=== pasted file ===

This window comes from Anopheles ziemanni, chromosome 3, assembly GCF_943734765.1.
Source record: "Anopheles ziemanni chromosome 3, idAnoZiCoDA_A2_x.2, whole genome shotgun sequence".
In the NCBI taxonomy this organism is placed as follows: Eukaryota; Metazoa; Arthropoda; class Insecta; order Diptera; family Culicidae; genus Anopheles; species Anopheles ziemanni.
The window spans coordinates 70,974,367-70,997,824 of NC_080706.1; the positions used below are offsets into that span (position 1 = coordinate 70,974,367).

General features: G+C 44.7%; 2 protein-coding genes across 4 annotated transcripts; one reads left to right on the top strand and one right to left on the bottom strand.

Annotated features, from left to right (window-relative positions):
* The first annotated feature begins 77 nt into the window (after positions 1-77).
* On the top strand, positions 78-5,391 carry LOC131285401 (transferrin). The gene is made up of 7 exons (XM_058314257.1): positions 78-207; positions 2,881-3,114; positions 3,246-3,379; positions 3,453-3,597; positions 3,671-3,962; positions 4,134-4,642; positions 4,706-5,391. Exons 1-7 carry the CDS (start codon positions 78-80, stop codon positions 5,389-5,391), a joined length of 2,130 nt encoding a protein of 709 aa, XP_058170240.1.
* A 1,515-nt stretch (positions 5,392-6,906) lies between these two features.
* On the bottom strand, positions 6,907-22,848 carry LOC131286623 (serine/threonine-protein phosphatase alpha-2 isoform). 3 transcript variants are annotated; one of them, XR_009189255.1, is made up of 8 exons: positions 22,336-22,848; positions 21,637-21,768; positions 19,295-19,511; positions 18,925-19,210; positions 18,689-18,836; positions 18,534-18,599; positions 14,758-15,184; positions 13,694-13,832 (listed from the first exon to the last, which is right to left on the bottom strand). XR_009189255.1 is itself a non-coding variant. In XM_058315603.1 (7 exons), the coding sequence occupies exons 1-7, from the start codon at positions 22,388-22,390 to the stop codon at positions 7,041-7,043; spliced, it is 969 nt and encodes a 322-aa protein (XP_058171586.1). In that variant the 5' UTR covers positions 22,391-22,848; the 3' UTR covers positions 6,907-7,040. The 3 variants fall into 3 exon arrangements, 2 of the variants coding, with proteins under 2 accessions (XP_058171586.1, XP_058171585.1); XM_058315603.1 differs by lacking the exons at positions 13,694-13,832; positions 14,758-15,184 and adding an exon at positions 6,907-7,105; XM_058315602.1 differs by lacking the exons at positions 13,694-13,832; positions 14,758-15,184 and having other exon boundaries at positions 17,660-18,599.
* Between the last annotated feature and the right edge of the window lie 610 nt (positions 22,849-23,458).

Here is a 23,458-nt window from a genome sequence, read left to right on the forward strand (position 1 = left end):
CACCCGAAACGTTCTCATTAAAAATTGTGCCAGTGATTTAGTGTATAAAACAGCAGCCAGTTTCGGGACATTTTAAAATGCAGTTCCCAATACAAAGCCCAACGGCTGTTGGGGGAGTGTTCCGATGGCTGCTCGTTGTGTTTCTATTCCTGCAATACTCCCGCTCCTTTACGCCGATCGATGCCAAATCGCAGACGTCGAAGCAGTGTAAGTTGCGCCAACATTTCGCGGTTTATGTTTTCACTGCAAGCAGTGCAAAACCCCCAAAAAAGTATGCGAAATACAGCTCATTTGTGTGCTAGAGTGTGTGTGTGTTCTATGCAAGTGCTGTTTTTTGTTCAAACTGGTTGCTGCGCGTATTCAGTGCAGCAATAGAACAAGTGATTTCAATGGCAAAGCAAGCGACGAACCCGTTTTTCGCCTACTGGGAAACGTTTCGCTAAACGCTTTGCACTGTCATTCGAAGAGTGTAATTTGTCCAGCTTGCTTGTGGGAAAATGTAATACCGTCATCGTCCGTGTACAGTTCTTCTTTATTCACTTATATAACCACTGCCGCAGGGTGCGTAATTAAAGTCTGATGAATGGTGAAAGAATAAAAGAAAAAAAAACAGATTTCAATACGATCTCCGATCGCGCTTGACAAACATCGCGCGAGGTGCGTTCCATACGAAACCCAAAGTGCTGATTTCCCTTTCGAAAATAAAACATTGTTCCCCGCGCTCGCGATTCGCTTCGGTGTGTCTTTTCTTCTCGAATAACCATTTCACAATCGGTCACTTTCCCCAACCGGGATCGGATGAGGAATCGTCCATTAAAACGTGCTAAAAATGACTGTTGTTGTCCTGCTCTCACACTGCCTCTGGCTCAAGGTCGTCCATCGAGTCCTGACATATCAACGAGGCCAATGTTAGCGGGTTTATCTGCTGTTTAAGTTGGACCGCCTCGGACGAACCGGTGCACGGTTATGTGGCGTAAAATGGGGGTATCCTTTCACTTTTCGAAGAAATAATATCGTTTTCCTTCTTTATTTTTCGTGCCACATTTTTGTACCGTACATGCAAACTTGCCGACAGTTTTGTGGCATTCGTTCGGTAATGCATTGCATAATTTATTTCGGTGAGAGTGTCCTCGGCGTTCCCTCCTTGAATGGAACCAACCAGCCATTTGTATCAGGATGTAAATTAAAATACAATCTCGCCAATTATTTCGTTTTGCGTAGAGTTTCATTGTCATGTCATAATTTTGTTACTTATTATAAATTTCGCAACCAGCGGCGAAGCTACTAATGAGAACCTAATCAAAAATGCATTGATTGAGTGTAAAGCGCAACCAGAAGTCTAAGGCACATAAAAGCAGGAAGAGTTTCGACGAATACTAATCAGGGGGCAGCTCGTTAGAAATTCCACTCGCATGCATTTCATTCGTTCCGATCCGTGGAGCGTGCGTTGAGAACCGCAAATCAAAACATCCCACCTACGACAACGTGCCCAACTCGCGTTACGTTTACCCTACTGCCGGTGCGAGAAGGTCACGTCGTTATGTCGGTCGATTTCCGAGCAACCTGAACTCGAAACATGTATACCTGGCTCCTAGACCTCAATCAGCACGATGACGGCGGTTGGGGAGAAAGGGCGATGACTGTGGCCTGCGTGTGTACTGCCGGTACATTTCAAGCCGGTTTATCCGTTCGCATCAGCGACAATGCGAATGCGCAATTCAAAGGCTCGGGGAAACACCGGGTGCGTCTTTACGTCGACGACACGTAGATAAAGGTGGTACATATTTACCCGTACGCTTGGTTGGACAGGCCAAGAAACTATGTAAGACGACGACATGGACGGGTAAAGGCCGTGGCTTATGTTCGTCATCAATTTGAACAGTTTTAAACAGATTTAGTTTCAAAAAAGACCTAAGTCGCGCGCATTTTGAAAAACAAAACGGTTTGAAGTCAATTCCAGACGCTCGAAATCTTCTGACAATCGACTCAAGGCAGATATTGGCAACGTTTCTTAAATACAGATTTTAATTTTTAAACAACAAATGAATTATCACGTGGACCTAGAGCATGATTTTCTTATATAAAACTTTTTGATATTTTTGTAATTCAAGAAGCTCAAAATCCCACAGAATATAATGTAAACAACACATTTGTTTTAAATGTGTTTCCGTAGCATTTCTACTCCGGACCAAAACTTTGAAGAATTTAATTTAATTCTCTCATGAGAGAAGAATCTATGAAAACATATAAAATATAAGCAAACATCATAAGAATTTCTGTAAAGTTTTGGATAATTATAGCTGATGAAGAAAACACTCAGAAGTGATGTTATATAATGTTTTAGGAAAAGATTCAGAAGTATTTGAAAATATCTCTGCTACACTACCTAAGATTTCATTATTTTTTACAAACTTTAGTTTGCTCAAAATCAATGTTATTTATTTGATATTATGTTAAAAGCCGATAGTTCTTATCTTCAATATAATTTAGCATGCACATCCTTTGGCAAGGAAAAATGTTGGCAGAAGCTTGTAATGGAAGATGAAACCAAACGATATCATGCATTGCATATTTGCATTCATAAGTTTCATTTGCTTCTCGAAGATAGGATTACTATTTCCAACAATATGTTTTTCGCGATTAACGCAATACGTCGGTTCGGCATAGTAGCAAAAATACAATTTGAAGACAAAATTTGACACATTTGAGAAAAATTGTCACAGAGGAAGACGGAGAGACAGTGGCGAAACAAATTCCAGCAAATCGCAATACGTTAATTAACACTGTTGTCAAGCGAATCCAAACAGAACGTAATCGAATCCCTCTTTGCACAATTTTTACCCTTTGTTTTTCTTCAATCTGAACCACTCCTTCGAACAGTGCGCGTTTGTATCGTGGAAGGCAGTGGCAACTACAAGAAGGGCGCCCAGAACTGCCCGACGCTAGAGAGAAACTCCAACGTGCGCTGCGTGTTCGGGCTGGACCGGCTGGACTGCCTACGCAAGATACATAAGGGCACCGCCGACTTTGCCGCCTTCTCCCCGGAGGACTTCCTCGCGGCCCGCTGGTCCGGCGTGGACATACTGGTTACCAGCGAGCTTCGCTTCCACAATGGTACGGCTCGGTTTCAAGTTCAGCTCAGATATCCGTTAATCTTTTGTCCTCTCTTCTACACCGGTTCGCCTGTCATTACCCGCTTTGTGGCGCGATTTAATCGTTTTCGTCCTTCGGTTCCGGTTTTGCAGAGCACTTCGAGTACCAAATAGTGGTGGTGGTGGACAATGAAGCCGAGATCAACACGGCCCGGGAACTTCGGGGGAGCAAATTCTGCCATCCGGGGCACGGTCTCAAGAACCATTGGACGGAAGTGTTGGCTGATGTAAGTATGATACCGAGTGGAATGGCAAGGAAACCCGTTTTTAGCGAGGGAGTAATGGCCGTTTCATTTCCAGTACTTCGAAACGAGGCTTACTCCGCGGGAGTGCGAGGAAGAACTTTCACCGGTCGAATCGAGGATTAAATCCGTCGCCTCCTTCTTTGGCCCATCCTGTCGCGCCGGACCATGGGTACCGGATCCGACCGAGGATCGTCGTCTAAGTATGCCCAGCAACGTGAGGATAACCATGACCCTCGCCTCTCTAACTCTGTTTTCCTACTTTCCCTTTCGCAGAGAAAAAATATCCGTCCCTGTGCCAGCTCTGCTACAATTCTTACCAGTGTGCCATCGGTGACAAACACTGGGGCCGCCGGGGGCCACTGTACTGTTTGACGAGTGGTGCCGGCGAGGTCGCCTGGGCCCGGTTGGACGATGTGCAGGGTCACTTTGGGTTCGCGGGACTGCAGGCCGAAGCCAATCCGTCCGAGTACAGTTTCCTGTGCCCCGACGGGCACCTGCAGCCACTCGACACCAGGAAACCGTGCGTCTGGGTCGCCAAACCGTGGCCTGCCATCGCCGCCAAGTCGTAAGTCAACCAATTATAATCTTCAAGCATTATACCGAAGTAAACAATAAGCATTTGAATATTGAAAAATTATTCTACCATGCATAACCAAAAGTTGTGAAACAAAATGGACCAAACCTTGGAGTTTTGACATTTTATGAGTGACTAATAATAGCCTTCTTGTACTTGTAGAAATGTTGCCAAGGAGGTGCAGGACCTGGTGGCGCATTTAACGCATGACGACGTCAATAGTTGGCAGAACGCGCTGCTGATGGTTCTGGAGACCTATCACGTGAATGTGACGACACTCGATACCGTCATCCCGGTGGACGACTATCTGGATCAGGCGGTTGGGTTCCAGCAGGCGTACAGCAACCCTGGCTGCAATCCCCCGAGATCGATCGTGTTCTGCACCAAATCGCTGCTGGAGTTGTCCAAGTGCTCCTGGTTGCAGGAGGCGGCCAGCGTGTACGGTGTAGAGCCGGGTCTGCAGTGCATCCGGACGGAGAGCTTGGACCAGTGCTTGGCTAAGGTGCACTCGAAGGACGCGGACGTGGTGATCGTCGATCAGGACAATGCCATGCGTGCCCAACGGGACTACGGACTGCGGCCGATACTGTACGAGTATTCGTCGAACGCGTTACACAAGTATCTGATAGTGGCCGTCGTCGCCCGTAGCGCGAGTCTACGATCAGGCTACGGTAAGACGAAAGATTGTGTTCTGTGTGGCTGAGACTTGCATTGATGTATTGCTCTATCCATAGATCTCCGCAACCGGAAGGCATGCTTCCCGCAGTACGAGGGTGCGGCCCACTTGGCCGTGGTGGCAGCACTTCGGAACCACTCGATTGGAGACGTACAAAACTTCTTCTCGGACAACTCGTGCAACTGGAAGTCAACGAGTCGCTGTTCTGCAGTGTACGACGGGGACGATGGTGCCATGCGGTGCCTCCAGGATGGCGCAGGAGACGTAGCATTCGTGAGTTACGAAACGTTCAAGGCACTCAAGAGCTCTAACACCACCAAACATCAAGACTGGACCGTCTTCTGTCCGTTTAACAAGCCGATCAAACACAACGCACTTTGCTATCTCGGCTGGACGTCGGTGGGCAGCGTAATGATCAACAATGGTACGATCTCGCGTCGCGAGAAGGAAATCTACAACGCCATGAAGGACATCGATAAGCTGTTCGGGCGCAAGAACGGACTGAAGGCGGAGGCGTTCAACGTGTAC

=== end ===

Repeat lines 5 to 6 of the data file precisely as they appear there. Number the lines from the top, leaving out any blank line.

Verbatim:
General features: G+C 44.7%; 2 protein-coding genes across 4 annotated transcripts; one reads left to right on the top strand and one right to left on the bottom strand.

Annotated features, from left to right (window-relative positions):